Your Washington Desk
Isakson, Blumenthal Praise Unanimous Senate Passage of Veteran Suicide Prevention Bill
‘The Clay Hunt SAV Act’ heads to president’s desk in show of strong bipartisan, bicameral support
U.S. Senators Johnny Isakson, R-Ga., chairman of the Senate Committee on Veterans’ Affairs, and Richard Blumenthal, D-Conn., ranking member of the Senate Committee on Veterans’ Affairs, praised Senate passage of the Clay Hunt Suicide Prevention for American Veterans Act today by a vote of 99-0.
The legislation (H.R.203) — passed unanimously out of the Senate VA Committee on Jan. 21, 2015, as the committee’s first priority this Congress — seeks to improve mental health care and suicide prevention resources for American veterans.
“I am pleased the full Senate acted quickly following VA Committee passage on this urgent legislation,” said Isakson, who also is a veteran. “When you have 8,000 veterans a year committing suicide – which is more veterans than have died in all of Iraq and all of Afghanistan since we’ve been fighting – then you have a serious problem. This legislation is an important step toward providing better access to mental health resources for our veterans.”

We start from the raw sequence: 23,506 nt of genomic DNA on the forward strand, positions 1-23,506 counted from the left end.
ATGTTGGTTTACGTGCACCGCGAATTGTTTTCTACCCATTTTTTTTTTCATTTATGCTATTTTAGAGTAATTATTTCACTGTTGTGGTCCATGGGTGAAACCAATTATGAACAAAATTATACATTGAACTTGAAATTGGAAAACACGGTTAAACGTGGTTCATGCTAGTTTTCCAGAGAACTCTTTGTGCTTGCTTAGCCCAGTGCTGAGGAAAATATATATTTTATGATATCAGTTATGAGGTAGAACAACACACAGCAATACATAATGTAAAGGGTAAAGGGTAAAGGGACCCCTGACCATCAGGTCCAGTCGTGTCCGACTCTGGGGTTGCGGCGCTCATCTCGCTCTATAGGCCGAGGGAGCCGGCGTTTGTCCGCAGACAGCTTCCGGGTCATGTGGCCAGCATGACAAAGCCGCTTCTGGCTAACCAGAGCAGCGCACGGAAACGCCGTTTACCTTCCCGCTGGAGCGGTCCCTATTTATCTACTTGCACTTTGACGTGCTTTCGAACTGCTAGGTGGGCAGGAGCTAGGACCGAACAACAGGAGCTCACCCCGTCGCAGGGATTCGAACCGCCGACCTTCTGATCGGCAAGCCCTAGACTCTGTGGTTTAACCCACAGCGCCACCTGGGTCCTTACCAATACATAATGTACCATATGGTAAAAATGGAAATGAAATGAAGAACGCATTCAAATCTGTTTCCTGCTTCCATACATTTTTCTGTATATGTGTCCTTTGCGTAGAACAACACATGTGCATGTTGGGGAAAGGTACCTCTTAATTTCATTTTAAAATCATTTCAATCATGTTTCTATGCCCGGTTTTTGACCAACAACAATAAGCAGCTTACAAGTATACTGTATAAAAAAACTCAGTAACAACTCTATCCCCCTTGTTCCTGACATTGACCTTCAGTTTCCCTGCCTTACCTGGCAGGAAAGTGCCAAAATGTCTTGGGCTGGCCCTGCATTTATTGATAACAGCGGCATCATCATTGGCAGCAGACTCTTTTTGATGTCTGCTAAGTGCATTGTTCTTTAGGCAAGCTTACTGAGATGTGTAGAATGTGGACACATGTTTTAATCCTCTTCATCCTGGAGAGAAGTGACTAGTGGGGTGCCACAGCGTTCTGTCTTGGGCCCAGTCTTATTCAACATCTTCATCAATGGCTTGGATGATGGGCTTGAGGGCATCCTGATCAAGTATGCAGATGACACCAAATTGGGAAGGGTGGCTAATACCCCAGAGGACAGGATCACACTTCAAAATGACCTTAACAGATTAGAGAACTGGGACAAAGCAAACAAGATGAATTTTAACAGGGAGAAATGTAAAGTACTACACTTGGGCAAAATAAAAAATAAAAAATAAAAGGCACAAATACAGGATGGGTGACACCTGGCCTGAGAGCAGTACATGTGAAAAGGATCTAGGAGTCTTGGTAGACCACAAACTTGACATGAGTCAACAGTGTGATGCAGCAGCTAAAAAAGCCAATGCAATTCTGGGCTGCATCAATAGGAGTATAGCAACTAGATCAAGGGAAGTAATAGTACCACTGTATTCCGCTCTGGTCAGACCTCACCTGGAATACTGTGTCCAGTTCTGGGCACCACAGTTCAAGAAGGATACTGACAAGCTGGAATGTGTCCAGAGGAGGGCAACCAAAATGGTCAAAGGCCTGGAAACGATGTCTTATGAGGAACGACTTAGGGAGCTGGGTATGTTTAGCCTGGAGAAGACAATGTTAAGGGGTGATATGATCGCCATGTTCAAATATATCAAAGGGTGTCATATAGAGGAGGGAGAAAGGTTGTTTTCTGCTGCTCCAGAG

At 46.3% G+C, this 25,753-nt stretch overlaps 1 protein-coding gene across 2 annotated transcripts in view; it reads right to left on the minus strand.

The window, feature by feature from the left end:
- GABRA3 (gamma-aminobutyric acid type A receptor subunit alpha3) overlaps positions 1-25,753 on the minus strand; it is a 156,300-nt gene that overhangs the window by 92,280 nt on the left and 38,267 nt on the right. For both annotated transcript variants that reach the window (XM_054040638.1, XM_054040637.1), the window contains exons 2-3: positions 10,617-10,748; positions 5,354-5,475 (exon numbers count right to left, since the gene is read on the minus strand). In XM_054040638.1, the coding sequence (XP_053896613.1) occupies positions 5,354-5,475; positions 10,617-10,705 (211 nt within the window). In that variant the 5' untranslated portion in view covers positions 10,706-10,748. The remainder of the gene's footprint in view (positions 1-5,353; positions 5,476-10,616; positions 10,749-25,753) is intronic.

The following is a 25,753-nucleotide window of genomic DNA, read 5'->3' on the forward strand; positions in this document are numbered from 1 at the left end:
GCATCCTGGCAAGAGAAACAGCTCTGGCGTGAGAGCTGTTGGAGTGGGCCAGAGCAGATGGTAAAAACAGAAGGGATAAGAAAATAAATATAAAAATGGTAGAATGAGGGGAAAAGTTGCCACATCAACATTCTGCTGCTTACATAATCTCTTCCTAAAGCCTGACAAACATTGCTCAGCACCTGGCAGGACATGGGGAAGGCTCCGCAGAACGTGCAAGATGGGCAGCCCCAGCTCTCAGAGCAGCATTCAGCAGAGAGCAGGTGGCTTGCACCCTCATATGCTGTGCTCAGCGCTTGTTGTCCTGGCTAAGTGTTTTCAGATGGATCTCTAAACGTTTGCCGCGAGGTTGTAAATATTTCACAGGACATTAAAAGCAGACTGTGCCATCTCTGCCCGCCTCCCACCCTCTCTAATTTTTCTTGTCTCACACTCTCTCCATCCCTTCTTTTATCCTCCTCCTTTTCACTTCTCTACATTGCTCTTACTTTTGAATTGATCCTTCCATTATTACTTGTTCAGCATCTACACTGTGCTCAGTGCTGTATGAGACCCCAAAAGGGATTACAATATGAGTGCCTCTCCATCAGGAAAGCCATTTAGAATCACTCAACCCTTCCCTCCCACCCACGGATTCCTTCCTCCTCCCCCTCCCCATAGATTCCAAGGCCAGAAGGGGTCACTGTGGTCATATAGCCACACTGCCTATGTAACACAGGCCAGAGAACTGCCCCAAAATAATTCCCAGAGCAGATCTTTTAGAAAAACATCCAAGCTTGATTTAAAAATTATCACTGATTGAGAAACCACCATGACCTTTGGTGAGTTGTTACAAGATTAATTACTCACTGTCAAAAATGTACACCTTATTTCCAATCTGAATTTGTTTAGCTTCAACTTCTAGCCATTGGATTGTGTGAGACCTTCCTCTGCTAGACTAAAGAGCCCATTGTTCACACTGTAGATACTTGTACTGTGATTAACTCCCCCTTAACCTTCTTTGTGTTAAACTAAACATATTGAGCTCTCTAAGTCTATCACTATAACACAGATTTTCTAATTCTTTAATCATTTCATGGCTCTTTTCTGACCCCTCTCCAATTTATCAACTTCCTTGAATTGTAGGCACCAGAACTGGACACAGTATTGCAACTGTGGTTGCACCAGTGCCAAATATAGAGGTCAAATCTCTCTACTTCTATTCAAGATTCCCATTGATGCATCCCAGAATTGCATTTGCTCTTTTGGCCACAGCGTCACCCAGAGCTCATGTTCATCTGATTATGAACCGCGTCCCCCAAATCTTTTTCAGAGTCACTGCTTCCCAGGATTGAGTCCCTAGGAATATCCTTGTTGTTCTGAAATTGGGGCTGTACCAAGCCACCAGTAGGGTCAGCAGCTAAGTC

“This breakthrough bipartisan step will help countless veterans overcome invisible wounds of war that lead to 22 tragic suicides every day,” said Blumenthal. “We owe these wounded warriors more effective mental health care, so they can win the war against inner demons that come home from service. This bill will help save lives – courageous, strong veterans who need and deserve enhanced psychiatric care, counseling, outreach support and accountability from the Veterans Administration. A friend of mine, Justin Eldridge of southeastern Connecticut, braved mortar fire and snipers in Afghanistan, returning to his young family with traumatic brain injury and post-traumatic stress. Tragically, he slipped through the cracks at his local VA facility and eventually took his own life. As brave as he was on the battlefield, he could not win his war at home. We have an obligation to keep faith with our veterans, and this legislation – providing an impartial review of VA mental health programs, more centralized information and outreach, more support for VA psychiatrists – constitutes an important step.”